Cell-surface FcγRs comprise a family of integral membrane glycoproteins expressed by most leukocytes. Murine Mɸs express four different FcγRs: while FcγRI, FcγRIII, and FcγRIV are activatory, FcγRIIB mediates the inhibition of FcγR- mediated signals [9,10]. Aggregation of FcγRs by antigen-antibody complexes or IgG-opsonized particles triggers several effects or functions, including phagocytosis [11]. FcγRs have also been shown to participate in both the afferent phase of immune responses and immune system homeostasis [12,13].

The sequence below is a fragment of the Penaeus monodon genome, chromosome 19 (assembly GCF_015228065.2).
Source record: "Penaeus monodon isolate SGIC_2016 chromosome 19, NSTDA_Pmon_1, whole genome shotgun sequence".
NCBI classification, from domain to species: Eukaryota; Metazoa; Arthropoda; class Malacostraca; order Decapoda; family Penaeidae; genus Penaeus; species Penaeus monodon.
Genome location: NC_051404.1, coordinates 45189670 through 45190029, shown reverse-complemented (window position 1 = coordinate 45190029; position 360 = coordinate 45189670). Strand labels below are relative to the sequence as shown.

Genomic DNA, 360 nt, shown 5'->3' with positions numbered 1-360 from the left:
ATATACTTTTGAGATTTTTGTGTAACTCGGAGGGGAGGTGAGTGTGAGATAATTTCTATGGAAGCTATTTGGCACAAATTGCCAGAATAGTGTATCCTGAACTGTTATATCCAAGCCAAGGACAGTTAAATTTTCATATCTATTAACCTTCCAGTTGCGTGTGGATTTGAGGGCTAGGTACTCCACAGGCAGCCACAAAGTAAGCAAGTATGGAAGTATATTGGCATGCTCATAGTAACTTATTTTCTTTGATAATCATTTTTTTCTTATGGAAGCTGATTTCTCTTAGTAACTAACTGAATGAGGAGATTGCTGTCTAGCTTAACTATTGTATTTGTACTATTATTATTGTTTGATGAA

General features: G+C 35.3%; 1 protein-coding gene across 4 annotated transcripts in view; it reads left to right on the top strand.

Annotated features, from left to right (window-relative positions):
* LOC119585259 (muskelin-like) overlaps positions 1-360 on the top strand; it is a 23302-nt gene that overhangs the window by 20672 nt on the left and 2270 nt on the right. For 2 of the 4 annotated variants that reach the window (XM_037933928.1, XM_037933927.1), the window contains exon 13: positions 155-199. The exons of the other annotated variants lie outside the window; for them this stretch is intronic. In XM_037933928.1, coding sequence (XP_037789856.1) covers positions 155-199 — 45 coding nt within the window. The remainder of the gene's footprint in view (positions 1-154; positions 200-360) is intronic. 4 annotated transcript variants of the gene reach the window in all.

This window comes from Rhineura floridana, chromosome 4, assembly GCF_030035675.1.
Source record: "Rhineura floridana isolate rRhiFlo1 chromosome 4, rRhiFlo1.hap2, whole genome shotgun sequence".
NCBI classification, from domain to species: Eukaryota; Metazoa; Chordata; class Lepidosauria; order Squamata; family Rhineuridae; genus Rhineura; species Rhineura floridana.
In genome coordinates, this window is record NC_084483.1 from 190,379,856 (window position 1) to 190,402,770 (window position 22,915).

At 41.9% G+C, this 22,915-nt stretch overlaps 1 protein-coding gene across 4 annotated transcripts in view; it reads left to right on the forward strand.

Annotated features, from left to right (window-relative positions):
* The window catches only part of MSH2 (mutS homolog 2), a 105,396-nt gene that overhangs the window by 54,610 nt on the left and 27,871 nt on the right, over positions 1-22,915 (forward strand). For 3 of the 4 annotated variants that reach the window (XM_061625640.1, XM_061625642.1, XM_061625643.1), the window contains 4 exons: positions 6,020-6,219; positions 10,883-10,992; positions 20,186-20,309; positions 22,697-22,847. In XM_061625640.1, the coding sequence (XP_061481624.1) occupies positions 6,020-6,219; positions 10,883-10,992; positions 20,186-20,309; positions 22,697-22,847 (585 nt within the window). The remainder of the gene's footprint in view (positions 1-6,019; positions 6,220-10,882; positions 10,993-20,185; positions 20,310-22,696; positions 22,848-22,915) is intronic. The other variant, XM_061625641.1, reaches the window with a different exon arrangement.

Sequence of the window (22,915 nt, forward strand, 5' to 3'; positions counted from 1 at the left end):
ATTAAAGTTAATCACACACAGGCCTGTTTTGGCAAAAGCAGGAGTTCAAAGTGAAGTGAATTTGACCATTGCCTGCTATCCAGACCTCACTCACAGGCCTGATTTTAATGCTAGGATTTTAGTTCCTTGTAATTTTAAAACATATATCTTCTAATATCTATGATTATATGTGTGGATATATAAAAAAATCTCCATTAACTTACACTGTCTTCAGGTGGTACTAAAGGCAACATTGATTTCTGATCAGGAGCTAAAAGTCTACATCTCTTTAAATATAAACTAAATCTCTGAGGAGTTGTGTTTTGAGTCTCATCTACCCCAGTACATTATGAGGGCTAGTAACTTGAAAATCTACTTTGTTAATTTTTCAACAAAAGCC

RSV, a paramyxovirus of the genus Pneumovirus, is prevalent and highly infectious [14]. Worldwide, it is a very important pathogen that causes frequent acute upper and lower respiratory tract infections, especially among infants and young children [15,16]. RSV is also a paramount cause of morbidity and mortality in the elderly and in immunocompromised patients [17], constituting the second leading cause of death due to viral infections in elderly individuals [18]. While seasonal RSV outbreaks occur each year globally, the RSV virus can be detected only during the winter epidemic season [14,19]. Young children who have recovered from severe RSV bronchiolitis often develop chronic and recurrent respiratory problems [20,21]. The link between RSV infection, the development of sequelae (wheezing, asthma) [22,23] and chronic obstructive pulmonary disease has been clearly established in several well-controlled prospective epidemiological studies [24,25], suggesting that RSV persists in individuals with this condition [26]. The delayed effects of severe RSV disease might be partially explained by viral persistence, which may cause chronic inflammation [26,27] and/or change cell genome expression patterns.